Court orders FEC to rule on complaints against alleged NRA campaign coordination program


The NRA is accused of illegally coordinating campaign spending with candidates.

A federal court on Thursday ordered the Federal Election Commission to rule on pending complaints that the National Rifle Association used fictitious entities to illegally coordinate campaign spending with federal candidates, including with the 2016 presidential campaign by Donald Trump.

In 2019, the non-partisan Washington-based watchdog Campaign Legal Center Action sued the FEC on behalf of the Giffords Law Center to Prevent Gun Violence, a gun control advocacy group led by the former Democratic representative. of Arizona Gabby Giffords, after the failure of the federal agency. to act on several complaints that accused the gun rights group of perpetrating what complainants called “an elaborate ploy … to illegally coordinate with the candidates it supports for federal office.”

The U.S. District Court for the District of Columbia on Thursday ordered the FEC to act on the complaints within 30 days.

In the 2019 lawsuit, plaintiffs alleged that the NRA used a “shell company network” to bypass contribution limits and coordinate around $ 35 million in ad spend with the campaigns of at least seven Republican candidates over the course of of the last three election cycles, “thereby making millions of dollars in illegal, unreported and excessive in-kind contributions.”

The complaint alleged that although the NRA deliberately circumvented FEC rules that prohibit the coordination of vendors between campaigns and outside groups, the federal agency responsible for overseeing election expenses – whose members frequently find themselves in deadlock on partisan issues – had taken no coercive action.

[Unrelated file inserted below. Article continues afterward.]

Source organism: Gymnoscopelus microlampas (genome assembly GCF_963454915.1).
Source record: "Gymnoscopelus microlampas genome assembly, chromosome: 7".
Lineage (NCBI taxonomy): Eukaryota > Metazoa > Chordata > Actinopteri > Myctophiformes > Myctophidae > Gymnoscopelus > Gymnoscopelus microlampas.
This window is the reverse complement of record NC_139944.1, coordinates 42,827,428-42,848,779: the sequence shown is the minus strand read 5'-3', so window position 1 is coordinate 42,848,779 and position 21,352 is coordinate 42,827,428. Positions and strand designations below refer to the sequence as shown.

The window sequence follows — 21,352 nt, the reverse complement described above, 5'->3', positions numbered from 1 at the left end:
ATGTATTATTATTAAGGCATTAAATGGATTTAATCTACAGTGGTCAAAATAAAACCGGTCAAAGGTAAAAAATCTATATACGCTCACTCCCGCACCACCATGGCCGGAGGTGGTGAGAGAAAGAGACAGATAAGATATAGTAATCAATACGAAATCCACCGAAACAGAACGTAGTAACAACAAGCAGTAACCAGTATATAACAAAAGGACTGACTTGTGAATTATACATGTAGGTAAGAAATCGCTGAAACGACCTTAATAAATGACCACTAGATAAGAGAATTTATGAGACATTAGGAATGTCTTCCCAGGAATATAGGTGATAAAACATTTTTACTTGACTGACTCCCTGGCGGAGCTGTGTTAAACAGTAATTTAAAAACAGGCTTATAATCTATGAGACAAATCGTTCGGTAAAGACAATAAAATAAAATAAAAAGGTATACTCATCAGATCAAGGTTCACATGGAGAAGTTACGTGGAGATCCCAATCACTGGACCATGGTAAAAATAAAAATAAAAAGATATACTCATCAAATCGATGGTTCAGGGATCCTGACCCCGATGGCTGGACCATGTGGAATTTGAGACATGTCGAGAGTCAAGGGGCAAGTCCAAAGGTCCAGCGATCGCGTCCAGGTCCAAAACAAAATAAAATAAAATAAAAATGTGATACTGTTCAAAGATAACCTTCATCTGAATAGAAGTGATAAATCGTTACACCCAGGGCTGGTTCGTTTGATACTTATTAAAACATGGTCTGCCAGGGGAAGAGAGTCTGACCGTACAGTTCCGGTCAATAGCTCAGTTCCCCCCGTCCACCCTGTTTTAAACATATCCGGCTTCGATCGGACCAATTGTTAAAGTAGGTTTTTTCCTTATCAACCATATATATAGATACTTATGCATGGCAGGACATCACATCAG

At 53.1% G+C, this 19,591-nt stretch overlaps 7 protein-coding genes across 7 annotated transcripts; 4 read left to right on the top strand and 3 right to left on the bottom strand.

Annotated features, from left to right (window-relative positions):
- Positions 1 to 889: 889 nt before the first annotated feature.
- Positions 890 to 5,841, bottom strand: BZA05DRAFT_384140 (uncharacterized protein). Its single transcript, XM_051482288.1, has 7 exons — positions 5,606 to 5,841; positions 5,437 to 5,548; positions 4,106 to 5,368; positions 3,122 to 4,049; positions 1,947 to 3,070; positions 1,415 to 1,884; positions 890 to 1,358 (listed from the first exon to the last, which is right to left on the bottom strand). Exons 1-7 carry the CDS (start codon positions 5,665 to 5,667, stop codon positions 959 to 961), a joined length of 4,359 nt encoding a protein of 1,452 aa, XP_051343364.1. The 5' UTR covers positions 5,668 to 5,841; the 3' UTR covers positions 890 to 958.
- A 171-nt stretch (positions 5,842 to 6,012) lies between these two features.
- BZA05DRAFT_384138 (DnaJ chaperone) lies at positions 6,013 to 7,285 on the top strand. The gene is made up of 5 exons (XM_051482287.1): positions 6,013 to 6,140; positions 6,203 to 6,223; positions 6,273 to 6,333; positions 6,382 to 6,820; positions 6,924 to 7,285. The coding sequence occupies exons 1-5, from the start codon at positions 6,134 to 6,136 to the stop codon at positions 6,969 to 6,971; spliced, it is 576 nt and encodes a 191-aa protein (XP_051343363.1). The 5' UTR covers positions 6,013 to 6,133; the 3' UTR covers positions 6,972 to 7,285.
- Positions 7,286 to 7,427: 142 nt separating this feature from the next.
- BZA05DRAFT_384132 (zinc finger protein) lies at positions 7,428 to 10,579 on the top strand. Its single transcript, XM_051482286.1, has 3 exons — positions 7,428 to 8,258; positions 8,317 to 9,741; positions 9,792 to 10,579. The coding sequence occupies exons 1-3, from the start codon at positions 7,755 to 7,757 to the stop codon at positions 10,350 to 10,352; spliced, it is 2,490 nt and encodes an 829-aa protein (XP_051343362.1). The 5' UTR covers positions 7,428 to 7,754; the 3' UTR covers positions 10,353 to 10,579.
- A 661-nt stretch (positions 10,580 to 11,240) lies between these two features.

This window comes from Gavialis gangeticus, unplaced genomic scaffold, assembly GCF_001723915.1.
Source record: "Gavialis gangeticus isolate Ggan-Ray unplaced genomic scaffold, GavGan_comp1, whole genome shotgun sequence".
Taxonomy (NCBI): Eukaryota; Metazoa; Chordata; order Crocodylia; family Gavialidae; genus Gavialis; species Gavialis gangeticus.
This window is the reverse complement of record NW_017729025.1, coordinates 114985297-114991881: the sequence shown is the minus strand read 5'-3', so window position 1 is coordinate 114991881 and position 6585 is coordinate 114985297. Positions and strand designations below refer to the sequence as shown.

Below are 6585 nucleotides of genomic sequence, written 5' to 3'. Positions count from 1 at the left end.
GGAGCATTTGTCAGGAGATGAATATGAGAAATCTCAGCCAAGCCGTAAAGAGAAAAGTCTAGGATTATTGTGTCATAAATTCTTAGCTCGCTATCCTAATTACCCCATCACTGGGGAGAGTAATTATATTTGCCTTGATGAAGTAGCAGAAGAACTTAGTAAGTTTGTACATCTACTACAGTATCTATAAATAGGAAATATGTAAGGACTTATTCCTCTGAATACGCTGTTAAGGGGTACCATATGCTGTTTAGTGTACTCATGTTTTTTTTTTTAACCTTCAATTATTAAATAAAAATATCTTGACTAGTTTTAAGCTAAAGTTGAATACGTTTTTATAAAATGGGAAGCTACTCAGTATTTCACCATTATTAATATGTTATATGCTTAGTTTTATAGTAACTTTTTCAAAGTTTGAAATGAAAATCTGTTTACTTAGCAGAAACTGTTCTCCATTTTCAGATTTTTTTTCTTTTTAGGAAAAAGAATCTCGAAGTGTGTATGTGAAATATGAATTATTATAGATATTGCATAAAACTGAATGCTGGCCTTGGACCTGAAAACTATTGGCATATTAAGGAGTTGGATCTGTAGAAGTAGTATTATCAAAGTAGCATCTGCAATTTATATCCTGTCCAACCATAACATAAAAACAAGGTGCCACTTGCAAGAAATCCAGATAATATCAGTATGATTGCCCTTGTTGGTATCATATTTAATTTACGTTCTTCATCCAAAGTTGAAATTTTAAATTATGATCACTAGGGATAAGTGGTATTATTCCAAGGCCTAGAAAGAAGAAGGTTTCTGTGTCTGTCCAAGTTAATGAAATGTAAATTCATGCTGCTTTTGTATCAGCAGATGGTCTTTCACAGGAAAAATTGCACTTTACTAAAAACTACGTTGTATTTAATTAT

“The failure of the FEC to enforce our campaign finance laws has resulted in an explosion in shady campaign spending,” said Trevor Potter, president of Campaign Legal Center Action CLC and former president of the FEC. “The FEC was fortunate enough to do the right thing by taking action against the NRA for this blatant coordination of spending, but failed to do so.”

“This is a baseless effort designed by anti-gun groups who want to silence the voices of our members,” NRA spokesman Lars Dalseide told ABC News in a statement. “We welcome the FEC review so that we can move on from this frivolous distraction.”

A spokesperson for the FEC declined to comment on the dispute.

FEC rules prohibit outside groups from spending coordinated with campaigns, stipulating that candidate campaigns must not be “materially involved” in the production and placement of ads purchased by the super PAC branch or branch. politically active nonprofit of the NRA. Providers shared by the NRA and Federal Campaigns are also prohibited from sharing mutually supportive information.

“Over the past few years and throughout election cycles, the NRA has brazenly flouted the campaign finance law by illegally funneling money to candidates while claiming to remain independent,” said David Pucino, senior counsel for the campaign. Giffords Law Center to Prevent Gun Violence.

“It is clear that the NRA will continue to break the law until someone stops them,” Pucino said. “Today’s decision ordering the FEC to take action is a resounding victory in keeping black money out of our politics.”

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